We also get more control over where we work. I remember when working in an office, we were given a fixed workstation. Some of these workstations were pleasant with a lot of natural sunlight, but other areas were less pleasant. It was often the luck of the draw whether we find ourselves in a good place to work or not.

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    By working from home we can choose what work to work on and whether we want to face a window or not. We can get up and move to another place, and we can move from room to room. And if you have a garden, on nice days you could spend a few hours working outside.

    Pro #4: You Get to Choose Your Office Environment

    While many companies will provide you with a laptop or other equipment to do your work, others will give you an allowance to purchase your equipment. But with furniture such as your chair and desk, you have a lot of freedom.

    I have seen a lot of amazing home working spaces with wonderful sets up—better chairs, laptop stands that make working from a laptop much more ergonomic and therefore, better for your neck.

    You can also choose your wall art and the little nick-nacks on your desk or table. With all this freedom, you can create a very personal and excellent working environment that is a pleasure to work in. When you are happy doing your work, you will inevitably do better work.

    Con #1: We Move a Lot Less

    When we commute to a place of work, there is movement involved. Many people commute using public transport, which means walking to the bus stop or train station. Then, there is the movement at lunchtime when we go out to buy our lunch. Working in a place of work requires us to move more.

    Unfortunately, working from home naturally causes us to move less and this means we are not burning as many calories as we need to.

    Moving is essential to our health and if you are working from home you need to become much more aware of your movement. To ensure you are moving enough, make sure you take your lunch breaks. Get up from your desk and move. Go outside, if you can, and take a walk. And, of course, refrain from regular trips to the refrigerator.

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    Con #2: Less Human Interaction

    One of the nicest things about bringing a group of people together to work is the camaraderie and relationships that are built over time. Working from home takes us away from that human interaction and for many, this can cause a feeling of loss.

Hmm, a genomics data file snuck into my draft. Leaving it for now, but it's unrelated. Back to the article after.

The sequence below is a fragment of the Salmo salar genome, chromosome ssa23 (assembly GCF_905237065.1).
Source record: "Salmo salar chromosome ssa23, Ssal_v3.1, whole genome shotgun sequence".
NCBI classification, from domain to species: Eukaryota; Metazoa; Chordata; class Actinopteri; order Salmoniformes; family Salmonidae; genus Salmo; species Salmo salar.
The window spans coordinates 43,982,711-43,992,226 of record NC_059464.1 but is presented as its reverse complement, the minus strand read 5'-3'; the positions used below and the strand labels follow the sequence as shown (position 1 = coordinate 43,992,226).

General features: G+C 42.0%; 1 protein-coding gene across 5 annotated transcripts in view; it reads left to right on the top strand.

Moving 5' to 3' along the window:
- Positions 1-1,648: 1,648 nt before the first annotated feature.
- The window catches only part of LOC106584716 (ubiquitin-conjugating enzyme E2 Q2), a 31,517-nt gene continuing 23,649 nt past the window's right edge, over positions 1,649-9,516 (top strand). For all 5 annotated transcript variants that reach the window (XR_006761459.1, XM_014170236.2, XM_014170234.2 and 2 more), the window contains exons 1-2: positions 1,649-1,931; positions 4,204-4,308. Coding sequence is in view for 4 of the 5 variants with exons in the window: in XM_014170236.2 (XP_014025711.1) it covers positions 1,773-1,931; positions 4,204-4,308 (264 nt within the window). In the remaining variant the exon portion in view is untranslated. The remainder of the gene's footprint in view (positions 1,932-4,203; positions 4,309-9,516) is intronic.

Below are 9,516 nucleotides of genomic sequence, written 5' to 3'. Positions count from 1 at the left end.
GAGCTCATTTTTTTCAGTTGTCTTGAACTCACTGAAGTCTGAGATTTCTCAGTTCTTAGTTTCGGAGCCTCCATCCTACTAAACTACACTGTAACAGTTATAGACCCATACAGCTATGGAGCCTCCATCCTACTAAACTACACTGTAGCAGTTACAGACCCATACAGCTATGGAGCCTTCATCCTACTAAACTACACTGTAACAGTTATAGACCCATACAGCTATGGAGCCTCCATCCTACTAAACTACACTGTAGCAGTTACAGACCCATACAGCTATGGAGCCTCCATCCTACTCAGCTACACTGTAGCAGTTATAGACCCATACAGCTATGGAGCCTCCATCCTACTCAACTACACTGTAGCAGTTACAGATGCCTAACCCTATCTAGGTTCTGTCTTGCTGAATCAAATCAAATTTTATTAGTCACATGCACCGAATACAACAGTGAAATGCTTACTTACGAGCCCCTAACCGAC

Humans are a social species—we need to be with other people. Without that connection, we start to feel lonely and that can lead to mental health issues.

    Zoom and Microsoft Teams meeting cannot replace that interaction. Often, the interactions we get at our workplaces are spontaneous. But with video calls, there is nothing spontaneous—most of these calls are prearranged and that’s not spontaneous.

    This lack of spontaneous interaction can also reduce a team’s ability to develop creative solutions—there’s just something about a group of incredibly creative people coming together in a room to thrash out ideas together that lends itself to creativity.

    While video calls can be useful, they don’t match the connection between a group of people working on a solution together.

    Con #3: The Cost of Buying Home Office Equipment

    Not all companies are going to provide you with a nice allowance to buy expensive home office equipment. 100% remote companies such as Doist (the creators of Todoist and Twist) provide a $2,000 allowance to all their staff every two years to buy office equipment. Others are not so generous.

    This can prove to be expensive for many people to create their ideal work-from-home workspace. Many people must make do with what they already have, and that could mean unsuitable chairs that damage backs and necks.

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    For a future that will likely involve more flexible working arrangements, companies will need to support their staff in ways that will add additional costs to an already reduced bottom line.

    Con #4: Unique Distractions

    Not all people have the benefit of being able to afford childcare for young children, and this means they need to balance working and taking care of their kids.

    For many parents, being able to go to a workplace gives them time away from the noise and demands of a young family, so they could get on with their work. Working from home removes this and can make doing video calls almost impossible.

    To overcome this, where possible, you need to set some boundaries. I know this is not always possible, but it is something you need to try. You should do whatever you can to make sure you have some boundaries between your work life and home life.

    Final Thoughts

    Working from home can be hugely beneficial for many people, but it can also bring serious challenges to others.

    We are moving towards a new way of working. Therefore, companies need to look at both the pros and cons of working from home and be prepared to support their staff in making this transition. It will not be impossible, but a lot of thought will need to go into it.

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    Featured photo credit: Standsome Worklifestyle via unsplash.com

    Reference